Messrs. Booth and Sinquefield and another person involved in the start of DFA, John “Mac” McQuown, helped launch the first index portfolios at Wells Fargo & Co. and American National Bank in the early 1970s.
DFA was the first investment manager to create an index fund of small-cap stocks after academic research conducted in the late 1970s showed that such companies had outperformed the overall market by roughly two to four percentage points annually. But with small caps, there were those big brokerage costs—often 2% or higher.
So DFA created a type of index that it would follow closely—but not exactly.
“We don’t try to do magic,” says Prof. French. “We’re doing engineering.”
Much of DFA’s growth came after 1988, when a financial adviser named Dan Wheeler approached the firm, which then offered its portfolios exclusively to big institutional investors. A former stockbroker, Mr. Wheeler had often seen purportedly market-beating investments generate big commissions for brokers but losses for clients. Mr. Wheeler recalled recently he could find other “advisers with a conscience” and get them to offer DFA funds to their clients.
Messrs. Booth and Sinquefield took a chance on the idea of selling funds through advisers who wouldn’t charge commissions. Mr. Wheeler, now retired, set up a daunting steeplechase that advisers still must hurdle before they can market the funds. First, DFA staffers talk with prospective advisers, probing for any disqualifying signs of performance-chasing behavior. Advisers who seem in sync with DFA’s values then must pay their own way to attend a two-day training session at the firm.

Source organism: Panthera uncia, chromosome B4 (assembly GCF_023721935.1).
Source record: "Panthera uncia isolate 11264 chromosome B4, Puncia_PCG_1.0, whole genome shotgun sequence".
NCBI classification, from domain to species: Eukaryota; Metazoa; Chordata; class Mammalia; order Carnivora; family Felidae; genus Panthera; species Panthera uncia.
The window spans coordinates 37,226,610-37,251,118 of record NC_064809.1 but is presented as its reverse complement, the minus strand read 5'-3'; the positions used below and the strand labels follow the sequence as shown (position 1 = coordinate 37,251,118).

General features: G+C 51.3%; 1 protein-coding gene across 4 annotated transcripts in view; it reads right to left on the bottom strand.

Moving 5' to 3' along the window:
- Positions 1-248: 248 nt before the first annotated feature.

Only then are they permitted to offer the funds—and DFA continuously hammers home more data on why active management, and other attempts to beat the market, fail. The result has been intense, almost religious, devotion to the firm among many advisers.
Cliff Asness, co-founder of AQR Capital Management, a close competitor, says DFA inspires such loyalty among advisers that “very few firms have been able to pull that off,” adding: “It comes from people feeling you have made them better at their jobs.”
Today, DFA faces three major challenges, competitors, clients and former employees say: Can it continue to grow without losing its edge? Can it maintain its prestigious reputation now that it has begun to expand into new markets? And can it fend off new competitors whose funds are often cheaper?
About 60% of DFA’s assets are now attributable to financial advisers, but the firm no longer has a lock on its market niche. Many advisers who once used DFA exclusively say they now combine its funds with comparable ones from several other firms.
“They’re no longer the only game in town, and they’re higher priced than the competition,” said Frank Armstrong of Investor Solutions Inc., an independent financial-advisory firm in Miami, who has invested his clients’ money with DFA since 1990.
Eduardo Repetto, DFA’s co-chief executive, says “the sense of quality is still there,” and that he expects much of the firm’s growth to come from overseas markets, where advisers haven’t long had DFA as an option.
“If, over time, fees come down,” he said, “we’ll have to adapt. That’s life.”
￼Source: The Wall Street Journal